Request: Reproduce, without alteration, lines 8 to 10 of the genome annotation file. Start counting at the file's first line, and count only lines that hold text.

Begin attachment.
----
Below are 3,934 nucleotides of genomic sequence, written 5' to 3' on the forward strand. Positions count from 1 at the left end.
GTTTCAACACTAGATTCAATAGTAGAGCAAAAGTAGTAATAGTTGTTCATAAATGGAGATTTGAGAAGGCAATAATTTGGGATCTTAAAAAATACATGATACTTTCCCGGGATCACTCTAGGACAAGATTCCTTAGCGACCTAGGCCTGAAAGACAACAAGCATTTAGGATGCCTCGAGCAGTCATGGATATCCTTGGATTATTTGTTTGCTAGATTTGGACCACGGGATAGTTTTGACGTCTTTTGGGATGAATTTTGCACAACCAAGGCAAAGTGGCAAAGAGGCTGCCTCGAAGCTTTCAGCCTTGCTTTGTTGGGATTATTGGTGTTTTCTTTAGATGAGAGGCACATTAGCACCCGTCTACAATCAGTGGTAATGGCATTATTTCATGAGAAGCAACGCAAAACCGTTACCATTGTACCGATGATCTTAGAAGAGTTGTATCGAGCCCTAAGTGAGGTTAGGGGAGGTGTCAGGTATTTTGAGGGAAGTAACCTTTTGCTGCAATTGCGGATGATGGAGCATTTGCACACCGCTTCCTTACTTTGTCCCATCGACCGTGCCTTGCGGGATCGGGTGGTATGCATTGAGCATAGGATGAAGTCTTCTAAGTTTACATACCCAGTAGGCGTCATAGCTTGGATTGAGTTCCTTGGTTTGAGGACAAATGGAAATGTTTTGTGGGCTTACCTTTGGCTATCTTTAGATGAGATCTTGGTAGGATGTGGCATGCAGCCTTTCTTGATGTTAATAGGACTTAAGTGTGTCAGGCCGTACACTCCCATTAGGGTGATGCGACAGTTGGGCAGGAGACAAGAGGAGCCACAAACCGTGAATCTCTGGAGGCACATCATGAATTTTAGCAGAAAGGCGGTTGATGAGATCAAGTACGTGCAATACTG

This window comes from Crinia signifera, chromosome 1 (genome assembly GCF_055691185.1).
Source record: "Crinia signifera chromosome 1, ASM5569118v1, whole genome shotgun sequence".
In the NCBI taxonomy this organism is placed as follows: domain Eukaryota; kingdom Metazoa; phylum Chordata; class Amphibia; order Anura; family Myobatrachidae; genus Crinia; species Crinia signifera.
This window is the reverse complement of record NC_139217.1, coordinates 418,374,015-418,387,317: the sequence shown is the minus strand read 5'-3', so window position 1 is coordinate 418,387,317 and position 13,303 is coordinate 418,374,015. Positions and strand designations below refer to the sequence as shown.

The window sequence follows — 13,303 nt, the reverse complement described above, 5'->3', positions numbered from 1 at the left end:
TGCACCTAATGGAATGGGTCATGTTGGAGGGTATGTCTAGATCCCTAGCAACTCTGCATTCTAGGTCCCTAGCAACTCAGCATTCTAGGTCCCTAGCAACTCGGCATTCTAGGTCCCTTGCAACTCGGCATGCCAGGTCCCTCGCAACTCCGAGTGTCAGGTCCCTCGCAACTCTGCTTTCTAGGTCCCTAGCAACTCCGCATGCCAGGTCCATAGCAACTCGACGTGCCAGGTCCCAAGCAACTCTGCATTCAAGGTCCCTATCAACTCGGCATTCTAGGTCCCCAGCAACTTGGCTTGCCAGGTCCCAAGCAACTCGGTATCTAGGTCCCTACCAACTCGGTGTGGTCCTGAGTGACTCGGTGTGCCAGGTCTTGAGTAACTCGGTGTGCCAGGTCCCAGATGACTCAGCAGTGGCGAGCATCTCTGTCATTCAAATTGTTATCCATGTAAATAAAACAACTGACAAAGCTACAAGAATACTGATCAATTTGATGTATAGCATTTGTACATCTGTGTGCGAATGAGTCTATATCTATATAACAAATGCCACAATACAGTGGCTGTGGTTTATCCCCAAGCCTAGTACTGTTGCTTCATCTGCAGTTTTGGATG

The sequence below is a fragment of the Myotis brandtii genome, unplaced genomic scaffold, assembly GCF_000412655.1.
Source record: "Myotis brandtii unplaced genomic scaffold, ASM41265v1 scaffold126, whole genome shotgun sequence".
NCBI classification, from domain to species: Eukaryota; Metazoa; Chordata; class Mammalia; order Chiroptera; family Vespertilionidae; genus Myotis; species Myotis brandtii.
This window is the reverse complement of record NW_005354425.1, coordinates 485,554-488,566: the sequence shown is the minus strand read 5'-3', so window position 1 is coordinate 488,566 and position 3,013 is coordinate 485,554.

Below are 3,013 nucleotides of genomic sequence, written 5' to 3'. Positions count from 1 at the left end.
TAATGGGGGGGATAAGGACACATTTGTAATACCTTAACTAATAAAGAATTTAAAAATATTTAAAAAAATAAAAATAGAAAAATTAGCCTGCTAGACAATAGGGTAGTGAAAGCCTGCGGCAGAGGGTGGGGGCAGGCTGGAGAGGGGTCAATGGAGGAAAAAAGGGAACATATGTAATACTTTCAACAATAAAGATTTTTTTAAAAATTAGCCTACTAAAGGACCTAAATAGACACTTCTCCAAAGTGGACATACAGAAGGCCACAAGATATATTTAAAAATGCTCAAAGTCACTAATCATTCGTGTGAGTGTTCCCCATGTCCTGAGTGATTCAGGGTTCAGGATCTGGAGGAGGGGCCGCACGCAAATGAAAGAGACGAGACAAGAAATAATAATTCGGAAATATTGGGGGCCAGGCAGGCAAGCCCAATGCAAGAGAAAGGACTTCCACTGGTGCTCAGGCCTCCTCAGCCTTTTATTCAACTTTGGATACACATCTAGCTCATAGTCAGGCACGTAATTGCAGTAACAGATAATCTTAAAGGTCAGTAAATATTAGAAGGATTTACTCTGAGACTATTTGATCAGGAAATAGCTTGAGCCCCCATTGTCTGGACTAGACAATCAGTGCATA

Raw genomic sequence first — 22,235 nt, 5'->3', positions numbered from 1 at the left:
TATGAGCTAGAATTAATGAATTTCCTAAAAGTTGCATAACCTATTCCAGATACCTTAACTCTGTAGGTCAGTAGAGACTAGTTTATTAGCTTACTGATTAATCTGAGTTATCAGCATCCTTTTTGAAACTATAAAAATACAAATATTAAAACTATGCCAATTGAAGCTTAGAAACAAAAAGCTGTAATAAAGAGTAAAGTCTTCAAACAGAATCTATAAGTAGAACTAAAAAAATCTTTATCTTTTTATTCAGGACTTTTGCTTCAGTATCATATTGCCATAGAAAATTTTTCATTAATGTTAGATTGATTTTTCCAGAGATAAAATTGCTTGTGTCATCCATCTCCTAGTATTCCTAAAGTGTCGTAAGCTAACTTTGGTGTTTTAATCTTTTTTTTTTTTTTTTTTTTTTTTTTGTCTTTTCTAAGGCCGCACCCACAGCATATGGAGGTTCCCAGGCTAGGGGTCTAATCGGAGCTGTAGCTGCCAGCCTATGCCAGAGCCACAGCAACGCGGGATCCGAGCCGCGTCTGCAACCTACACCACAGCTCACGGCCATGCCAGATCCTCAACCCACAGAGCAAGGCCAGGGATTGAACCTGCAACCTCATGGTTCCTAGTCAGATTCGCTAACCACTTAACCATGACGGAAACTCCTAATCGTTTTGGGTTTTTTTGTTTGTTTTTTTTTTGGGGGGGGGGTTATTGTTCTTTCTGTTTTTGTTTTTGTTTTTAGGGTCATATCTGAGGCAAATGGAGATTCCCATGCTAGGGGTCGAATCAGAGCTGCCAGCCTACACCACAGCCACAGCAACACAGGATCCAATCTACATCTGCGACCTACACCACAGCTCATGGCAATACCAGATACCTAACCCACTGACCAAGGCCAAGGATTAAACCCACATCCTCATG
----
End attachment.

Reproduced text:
TGCACCTAATGGAATGGGTCATGTTGGAGGGTATGTCTAGATCCCTAGCAACTCTGCATTCTAGGTCCCTAGCAACTCAGCATTCTAGGTCCCTAGCAACTCGGCATTCTAGGTCCCTTGCAACTCGGCATGCCAGGTCCCTCGCAACTCCGAGTGTCAGGTCCCTCGCAACTCTGCTTTCTAGGTCCCTAGCAACTCCGCATGCCAGGTCCATAGCAACTCGACGTGCCAGGTCCCAAGCAACTCTGCATTCAAGGTCCCTATCAACTCGGCATTCTAGGTCCCCAGCAACTTGGCTTGCCAGGTCCCAAGCAACTCGGTATCTAGGTCCCTACCAACTCGGTGTGGTCCTGAGTGACTCGGTGTGCCAGGTCTTGAGTAACTCGGTGTGCCAGGTCCCAGATGACTCAGCAGTGGCGAGCATCTCTGTCATTCAAATTGTTATCCATGTAAATAAAACAACTGACAAAGCTACAAGAATACTGATCAATTTGATGTATAGCATTTGTACATCTGTGTGCGAATGAGTCTATATCTATATAACAAATGCCACAATACAGTGGCTGTGGTTTATCCCCAAGCCTAGTACTGTTGCTTCATCTGCAGTTTTGGATG

The sequence below is a fragment of the Myotis brandtii genome, unplaced genomic scaffold, assembly GCF_000412655.1.
Source record: "Myotis brandtii unplaced genomic scaffold, ASM41265v1 scaffold126, whole genome shotgun sequence".